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Saturday, December 04, 2021

Rehana Maryam Noor’s director Abdullah Mohammad Saad: ‘True landscape of my film was Rehana’s face’

Rehana Maryam Noor ran only for four days at theatres in Bangladesh before it was taken down. The movie, however, has been a festival favourite and even earned rave reviews from cinephiles, including Anurag Kashyap.

Written by Debasree Purkayastha | New Delhi |
Updated: October 26, 2021 8:46:20 am
As many as three Bangladeshi movies were screened at the recently concluded Busan International Film Festival, and among them were Abdullah Mohammad Saad’s acclaimed Rehana Maryam Noor starring Azmeri Hoque Badhon in the titular role.Abdullah Mohammad Saad’s acclaimed Rehana Maryam Noor stars Azmeri Hoque Badhon in the lead role. (Photo: Films Boutiques)

As many as three Bangladeshi movies were screened at the recently concluded Busan International Film Festival, and among them was Abdullah Mohammad Saad’s acclaimed Rehana Maryam Noor starring Azmeri Hoque Badhon in the titular role. The movie, which got a standing ovation at the Cannes earlier this year, is now heading to Hong Kong Asian Film Festival. It begins on October 27.

The film essentially revolves around Rehana, a mother, a widow, and an assistant professor of medicine by profession. A character who is obsessed with a cause and like all human beings is imperfect. “It’s not a black and white role, rather quite grey,” the actor explains. Popularly known as Badhon, she is already making a mark in India.

Released in August, she can be seen in Srijit Mukherjis’s Hoichoi original titled ‘Rabindranath Ekhane Kokhono Khete Ashen Ni’ in the lead role. She is currently busy shooting in Delhi with filmmaker Vishal Bharadwaj for Netflix’s Khufiya, which stars Tabu, Ali Fazal, Ashish Vidyarthi and Wamiqa Gabbi. She credits her “breakthrough” performance in Rehana Maryam Noor for opening doors for her.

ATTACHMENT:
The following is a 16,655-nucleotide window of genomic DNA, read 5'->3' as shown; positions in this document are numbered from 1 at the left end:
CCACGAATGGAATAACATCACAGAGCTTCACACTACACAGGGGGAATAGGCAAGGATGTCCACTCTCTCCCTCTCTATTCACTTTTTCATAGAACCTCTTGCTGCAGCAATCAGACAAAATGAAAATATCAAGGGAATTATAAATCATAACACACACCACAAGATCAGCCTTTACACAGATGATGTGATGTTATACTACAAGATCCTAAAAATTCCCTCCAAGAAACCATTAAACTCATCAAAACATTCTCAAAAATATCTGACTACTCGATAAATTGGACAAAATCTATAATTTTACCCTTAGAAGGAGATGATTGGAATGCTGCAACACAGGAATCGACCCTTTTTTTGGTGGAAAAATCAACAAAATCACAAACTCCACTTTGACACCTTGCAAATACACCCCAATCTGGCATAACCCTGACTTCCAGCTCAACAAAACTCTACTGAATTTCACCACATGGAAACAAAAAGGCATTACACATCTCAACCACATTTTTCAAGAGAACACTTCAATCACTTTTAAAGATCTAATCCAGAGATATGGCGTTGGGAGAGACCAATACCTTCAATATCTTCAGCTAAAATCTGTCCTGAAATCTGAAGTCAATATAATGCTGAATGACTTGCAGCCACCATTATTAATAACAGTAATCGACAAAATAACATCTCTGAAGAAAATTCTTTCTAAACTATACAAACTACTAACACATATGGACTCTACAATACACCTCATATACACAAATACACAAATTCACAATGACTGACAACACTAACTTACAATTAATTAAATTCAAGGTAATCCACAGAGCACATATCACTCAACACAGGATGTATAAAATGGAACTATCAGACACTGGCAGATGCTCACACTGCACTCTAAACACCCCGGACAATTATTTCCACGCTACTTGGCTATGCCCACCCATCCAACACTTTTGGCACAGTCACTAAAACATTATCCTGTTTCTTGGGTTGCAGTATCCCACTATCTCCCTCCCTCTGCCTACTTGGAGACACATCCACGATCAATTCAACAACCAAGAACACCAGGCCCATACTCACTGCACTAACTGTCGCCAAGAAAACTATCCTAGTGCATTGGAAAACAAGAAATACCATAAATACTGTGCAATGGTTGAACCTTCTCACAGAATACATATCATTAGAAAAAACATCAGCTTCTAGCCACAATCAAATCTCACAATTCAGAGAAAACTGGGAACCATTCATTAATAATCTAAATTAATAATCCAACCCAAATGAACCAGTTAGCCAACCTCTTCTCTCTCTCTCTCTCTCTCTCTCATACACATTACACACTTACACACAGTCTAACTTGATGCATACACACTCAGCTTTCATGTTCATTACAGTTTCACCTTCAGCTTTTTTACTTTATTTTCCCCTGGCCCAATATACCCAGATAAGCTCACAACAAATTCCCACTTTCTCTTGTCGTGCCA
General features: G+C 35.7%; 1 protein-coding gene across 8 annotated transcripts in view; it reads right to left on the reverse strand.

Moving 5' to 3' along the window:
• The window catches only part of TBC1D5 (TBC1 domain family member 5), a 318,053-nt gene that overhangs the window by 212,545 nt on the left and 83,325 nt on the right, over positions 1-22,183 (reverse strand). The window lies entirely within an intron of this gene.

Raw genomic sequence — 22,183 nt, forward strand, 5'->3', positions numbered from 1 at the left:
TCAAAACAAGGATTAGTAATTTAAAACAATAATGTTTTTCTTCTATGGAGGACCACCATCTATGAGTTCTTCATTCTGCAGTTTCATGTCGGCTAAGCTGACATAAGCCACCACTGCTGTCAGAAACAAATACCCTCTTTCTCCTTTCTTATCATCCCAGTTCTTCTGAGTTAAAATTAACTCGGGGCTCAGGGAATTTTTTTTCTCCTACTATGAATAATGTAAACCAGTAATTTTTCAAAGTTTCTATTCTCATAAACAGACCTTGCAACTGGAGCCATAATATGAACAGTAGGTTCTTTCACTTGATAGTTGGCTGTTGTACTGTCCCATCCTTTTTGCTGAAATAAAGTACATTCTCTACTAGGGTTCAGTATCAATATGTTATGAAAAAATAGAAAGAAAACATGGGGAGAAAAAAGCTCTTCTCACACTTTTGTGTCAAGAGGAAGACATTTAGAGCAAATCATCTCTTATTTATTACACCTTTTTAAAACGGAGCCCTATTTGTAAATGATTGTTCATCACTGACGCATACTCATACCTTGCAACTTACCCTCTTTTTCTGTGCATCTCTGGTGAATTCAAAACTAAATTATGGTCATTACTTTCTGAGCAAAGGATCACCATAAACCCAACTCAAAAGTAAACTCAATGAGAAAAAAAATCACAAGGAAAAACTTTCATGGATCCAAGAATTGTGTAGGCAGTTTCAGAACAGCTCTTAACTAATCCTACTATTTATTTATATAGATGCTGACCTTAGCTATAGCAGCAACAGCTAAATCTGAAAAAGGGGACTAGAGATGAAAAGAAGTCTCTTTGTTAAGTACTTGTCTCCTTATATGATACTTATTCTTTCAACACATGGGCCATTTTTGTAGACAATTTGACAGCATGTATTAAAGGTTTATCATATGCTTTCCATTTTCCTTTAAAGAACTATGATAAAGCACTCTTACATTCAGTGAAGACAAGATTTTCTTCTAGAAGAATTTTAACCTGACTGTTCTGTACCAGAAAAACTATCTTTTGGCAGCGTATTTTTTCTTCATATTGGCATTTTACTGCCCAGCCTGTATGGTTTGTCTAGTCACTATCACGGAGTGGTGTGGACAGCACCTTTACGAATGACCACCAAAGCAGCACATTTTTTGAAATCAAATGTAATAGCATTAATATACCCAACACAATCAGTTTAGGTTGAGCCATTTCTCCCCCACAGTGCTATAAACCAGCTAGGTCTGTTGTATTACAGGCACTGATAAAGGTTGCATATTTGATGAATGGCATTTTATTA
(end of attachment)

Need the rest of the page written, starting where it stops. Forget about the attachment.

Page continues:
Badhon is excited about the recognition and accolades coming her way, and thanks her director. In fact, she credits the filmmaker’s technique and vision for the success of the film. She said: “We rehearsed for nine months before the shoot. Basically it’s him, he performed through me.” The actor shared that Saad understands women and the internal conflicts “so well” and that’s why the characters comes across raw and real. “Rehana’s frustration with the society and struggles as a woman is very easy to relate to everyone, and I slipped in to the character with ease as I personally have had similar experiences,” she further adds.

While the Bangladesh independent cinema is making waves across film festivals, Badhon insists that in the subcontinent it is “difficult for women to get good roles after 30”. It’s also the usual battle between a commercial and art-house film that “limits the creativity.” She continues, “The geo-political view of how cinema is developing with the reach of internet, but such movies with strong opinions isn’t being backed by most producers.”

However, for the multi-talented filmmaker, it is a matter of pride that the independent cinema movement in Bangladesh is progressing with every film. “The result is obvious because we have been regularly present in the international scene for the last decade,” he points out.

Rehana Maryam Noor ran only for four days at theatres in Bangladesh before it was taken down. The movie however has been a festival favourite and even earned rave reviews from cinephiles, including Anurag Kashyap. We connected with the director-writer-editor of the film Abdullah Mohammad Saad for a quick chat. Here’s the excerpt from the interview:

How did you come up with the character of Rehana, a person who is nuanced and flawed?

As a writer, I have always been drawn to the complexity of human nature. When you write from your close observations and experiences from your life, you know that there is no such thing as pure good or pure evil, there is no black and white.

You said in an interview that “…What stayed with me throughout was really this image of a stubborn woman”. What did you mean?

The reason behind my obsession with Rehana was, unlike me she is this rare person in this apathetic world who doesn’t look away, who doesn’t accept and just moves on. She has this need to react and pursue. That’s what kept me going.

Your style of shooting and directing are very specific, as described by the protagonist of the film. Can you elaborate a little on your process from the inception of the idea to the execution?

I wasn’t exactly sure about turning it into a chamber drama in my earlier drafts. But I always knew that the true landscape of my film is Rehana’s face. So my directing was focused on capturing her behaviour and what she feels even when she is not expressing explicitly. And to bring out that layered performance, we discussed and rehearsed with Badhon for a long time, until she completely transformed into Rehana and gave her extraordinary and electric performance.

Who has been your influence in honing the craft of filmmaking?

There are so many. But I wasn’t really brought up with cinema. It came to my life much later. But as it slowly grew into me, I started watching films. At this moment, I guess I’d say I love Michael Haneke, Edward Yang and Dardenne brothers.

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